Your company’s long-term strategic advantage relies on strong leadership to align people, execute strategy, clearly define the culture, and engage all employees. But as Baby Boomer leaders rapidly retire, most of their collective leadership experience — often 30 to 40 years’ worth — is out the door.
When we think about achieving lasting behavior change in pharmaceutical sales organizations, we tend to mean change in the behavior of the consumers.
For example, how can we get consumers to develop sustainable habits around taking medication? How do we make interacting with web portals easier and more user-friendly
What many companies have not yet realized is that there is a different group that warrants the same kind of purposeful attention around behavior change – your pharmaceutical sales team.
While some pharma sales organizations are already taking advantage of behavioral levers today, there is still plenty of opportunity for growth in leveraging behavioral science to drive pharmaceutical sales team performance.
Pharma organizations can take a cue from other industries, which have realized the power of the behavioral science for their own sales forces.
Have you heard about Adobe’s Kickbox? It’s a little red box filled with materials that take employees through a six-step, self-guided innovation process. Employees who have a new idea they want to pursue take a workshop and then proceed through the stages of innovation on their own. Each box contains a credit card with $1000 in seed money.
We’re all too familiar with the shift in buzzwords and industry jargon over time. Words such as “customer-centric” “big data,” and “innovative” are sure to grab our attention today, whereas “paradigm shift,” “synergy,” and “bandwidth” were hot terms in the past.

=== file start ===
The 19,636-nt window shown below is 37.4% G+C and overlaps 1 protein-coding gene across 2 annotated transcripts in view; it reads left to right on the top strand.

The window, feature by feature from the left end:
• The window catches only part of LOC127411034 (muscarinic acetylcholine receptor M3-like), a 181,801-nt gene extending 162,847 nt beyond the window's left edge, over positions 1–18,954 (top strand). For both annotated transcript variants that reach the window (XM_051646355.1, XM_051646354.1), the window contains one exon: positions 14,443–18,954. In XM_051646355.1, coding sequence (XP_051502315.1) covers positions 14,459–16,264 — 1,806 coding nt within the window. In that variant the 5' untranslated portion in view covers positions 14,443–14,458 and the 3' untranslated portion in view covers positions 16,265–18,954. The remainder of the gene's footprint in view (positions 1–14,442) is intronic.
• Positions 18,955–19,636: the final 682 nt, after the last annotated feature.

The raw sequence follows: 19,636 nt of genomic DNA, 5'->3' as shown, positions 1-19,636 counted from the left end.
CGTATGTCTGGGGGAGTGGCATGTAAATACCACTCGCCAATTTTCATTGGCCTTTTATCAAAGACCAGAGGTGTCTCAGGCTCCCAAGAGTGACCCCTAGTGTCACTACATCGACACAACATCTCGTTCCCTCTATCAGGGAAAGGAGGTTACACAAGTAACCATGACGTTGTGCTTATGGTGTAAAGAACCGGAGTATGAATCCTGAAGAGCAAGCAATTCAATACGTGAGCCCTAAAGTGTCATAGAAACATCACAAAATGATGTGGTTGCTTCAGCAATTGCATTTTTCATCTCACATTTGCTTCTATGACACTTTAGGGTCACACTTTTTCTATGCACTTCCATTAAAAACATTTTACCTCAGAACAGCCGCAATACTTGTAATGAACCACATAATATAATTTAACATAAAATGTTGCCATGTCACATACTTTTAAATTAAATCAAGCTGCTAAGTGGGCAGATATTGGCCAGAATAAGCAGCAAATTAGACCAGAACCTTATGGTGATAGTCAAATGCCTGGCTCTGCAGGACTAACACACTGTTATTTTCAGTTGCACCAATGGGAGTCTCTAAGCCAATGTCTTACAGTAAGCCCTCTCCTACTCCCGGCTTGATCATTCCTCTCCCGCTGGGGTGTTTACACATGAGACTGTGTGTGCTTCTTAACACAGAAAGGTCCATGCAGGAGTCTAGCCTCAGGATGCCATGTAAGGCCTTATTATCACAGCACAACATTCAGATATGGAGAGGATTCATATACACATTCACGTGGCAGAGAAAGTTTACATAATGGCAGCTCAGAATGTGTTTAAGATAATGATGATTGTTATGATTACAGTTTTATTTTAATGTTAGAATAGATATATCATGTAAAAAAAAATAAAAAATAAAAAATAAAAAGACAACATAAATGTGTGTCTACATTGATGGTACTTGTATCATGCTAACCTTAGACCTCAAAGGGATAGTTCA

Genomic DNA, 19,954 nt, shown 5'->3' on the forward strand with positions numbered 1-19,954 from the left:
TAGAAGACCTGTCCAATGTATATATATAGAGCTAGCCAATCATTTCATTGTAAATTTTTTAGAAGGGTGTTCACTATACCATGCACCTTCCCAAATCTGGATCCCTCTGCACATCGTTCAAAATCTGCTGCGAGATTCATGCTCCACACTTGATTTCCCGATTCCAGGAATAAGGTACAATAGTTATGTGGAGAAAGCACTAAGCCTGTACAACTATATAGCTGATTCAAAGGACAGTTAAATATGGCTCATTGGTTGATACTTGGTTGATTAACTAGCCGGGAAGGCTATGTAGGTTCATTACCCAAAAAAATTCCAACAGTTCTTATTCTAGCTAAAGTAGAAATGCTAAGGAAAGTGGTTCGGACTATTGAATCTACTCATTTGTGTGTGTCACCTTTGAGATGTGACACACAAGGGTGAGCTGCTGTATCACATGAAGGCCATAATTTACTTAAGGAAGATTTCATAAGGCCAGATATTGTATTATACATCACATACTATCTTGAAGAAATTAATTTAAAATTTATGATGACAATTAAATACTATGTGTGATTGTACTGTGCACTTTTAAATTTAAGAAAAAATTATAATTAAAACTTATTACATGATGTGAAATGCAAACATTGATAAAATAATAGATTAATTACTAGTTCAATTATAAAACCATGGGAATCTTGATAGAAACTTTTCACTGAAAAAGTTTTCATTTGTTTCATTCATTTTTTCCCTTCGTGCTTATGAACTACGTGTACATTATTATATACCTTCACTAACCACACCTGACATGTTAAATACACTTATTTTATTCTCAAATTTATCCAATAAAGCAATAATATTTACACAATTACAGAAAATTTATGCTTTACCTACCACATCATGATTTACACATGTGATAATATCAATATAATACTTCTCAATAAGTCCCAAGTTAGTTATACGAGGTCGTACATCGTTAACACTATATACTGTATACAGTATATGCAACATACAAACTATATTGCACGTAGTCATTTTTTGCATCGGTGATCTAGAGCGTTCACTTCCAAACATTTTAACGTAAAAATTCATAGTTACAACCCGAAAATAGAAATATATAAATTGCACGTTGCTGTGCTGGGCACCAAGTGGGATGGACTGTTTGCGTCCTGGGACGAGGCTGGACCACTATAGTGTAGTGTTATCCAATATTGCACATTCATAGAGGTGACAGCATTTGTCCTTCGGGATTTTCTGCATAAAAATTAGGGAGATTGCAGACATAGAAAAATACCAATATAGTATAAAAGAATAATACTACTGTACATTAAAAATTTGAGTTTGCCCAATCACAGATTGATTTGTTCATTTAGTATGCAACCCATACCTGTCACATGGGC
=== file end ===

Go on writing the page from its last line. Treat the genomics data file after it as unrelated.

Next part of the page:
Companies pay millions each year to researchers and consultants to help them understand employees in various generational cohorts. Yet some observers have begun to ask whether companies are going too far, and whether generational divisions are overblown, if they exist at all (see New York Times article Oh, to Be Young, Millennial, and So Wanted by Marketers)
Do you regularly seek out information from people across your organization? Do you maintain a cabinet of trusted advisors—confidents who are willing tell you not only the good but also the difficult truth when appropriate? Do you look closely at behaviors of your own that may prevent others from speaking openly with you?
Joining an organization from outside and inheriting an intact senior team, possibly containing members who had been passed over for the CEO job, brings obvious challenges. CEOs in our study who had lived through this situation reported that it was important to build their own credibility with the team while also assessing the strengths and weaknesses of their new colleagues. “One thing I knew I had to do quickly,” one CEO told us, “and I felt prepared to do, was to build trust and confidence in me. I had to do this with my management team, and I had to do it with the other stakeholders, including the Board and with our customers.”
Research by Accenture has found that almost all CEOs peg their organization’s long-term success on innovation. Yet fewer than a fifth see a payoff to the very substantial investments they’ve made [See the Accenture article here].
If you’ve ever watched one of television’s popular singing competitions, you no doubt have marveled at the number of obviously untalented individuals who go on stage anyway, thinking they can sing. Didn’t anyone bother to tell them they have a tendency to veer off-key?